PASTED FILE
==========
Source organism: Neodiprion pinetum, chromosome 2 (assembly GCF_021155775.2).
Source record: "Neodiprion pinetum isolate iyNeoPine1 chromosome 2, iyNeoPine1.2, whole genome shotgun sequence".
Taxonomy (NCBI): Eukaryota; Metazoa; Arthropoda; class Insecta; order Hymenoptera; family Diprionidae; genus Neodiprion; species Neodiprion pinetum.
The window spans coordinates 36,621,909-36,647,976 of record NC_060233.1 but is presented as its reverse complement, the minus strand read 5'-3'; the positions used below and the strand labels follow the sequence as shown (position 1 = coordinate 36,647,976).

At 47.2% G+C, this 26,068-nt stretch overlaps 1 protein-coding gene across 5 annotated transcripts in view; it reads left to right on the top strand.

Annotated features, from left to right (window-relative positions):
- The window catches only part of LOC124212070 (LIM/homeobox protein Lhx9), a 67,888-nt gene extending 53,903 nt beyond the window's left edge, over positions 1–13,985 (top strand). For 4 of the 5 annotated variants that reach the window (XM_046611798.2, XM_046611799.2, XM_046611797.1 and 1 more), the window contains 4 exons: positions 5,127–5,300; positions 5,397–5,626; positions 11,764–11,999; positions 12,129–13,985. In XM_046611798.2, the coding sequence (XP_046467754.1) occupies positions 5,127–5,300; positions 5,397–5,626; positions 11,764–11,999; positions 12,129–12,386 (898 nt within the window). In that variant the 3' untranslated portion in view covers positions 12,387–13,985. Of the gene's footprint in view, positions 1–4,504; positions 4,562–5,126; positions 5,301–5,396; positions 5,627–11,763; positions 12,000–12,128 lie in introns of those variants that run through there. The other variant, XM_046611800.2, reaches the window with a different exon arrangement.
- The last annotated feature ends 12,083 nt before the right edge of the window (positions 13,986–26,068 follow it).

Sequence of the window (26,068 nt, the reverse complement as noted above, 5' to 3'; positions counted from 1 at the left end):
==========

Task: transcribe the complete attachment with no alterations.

Source organism: Neodiprion pinetum, chromosome 2 (assembly GCF_021155775.2).
Source record: "Neodiprion pinetum isolate iyNeoPine1 chromosome 2, iyNeoPine1.2, whole genome shotgun sequence".
Taxonomy (NCBI): Eukaryota; Metazoa; Arthropoda; class Insecta; order Hymenoptera; family Diprionidae; genus Neodiprion; species Neodiprion pinetum.
The window spans coordinates 36,621,909-36,647,976 of record NC_060233.1 but is presented as its reverse complement, the minus strand read 5'-3'; the positions used below and the strand labels follow the sequence as shown (position 1 = coordinate 36,647,976).

At 47.2% G+C, this 26,068-nt stretch overlaps 1 protein-coding gene across 5 annotated transcripts in view; it reads left to right on the top strand.

Annotated features, from left to right (window-relative positions):
- The window catches only part of LOC124212070 (LIM/homeobox protein Lhx9), a 67,888-nt gene extending 53,903 nt beyond the window's left edge, over positions 1–13,985 (top strand). For 4 of the 5 annotated variants that reach the window (XM_046611798.2, XM_046611799.2, XM_046611797.1 and 1 more), the window contains 4 exons: positions 5,127–5,300; positions 5,397–5,626; positions 11,764–11,999; positions 12,129–13,985. In XM_046611798.2, the coding sequence (XP_046467754.1) occupies positions 5,127–5,300; positions 5,397–5,626; positions 11,764–11,999; positions 12,129–12,386 (898 nt within the window). In that variant the 3' untranslated portion in view covers positions 12,387–13,985. Of the gene's footprint in view, positions 1–4,504; positions 4,562–5,126; positions 5,301–5,396; positions 5,627–11,763; positions 12,000–12,128 lie in introns of those variants that run through there. The other variant, XM_046611800.2, reaches the window with a different exon arrangement.
- The last annotated feature ends 12,083 nt before the right edge of the window (positions 13,986–26,068 follow it).

Sequence of the window (26,068 nt, the reverse complement as noted above, 5' to 3'; positions counted from 1 at the left end):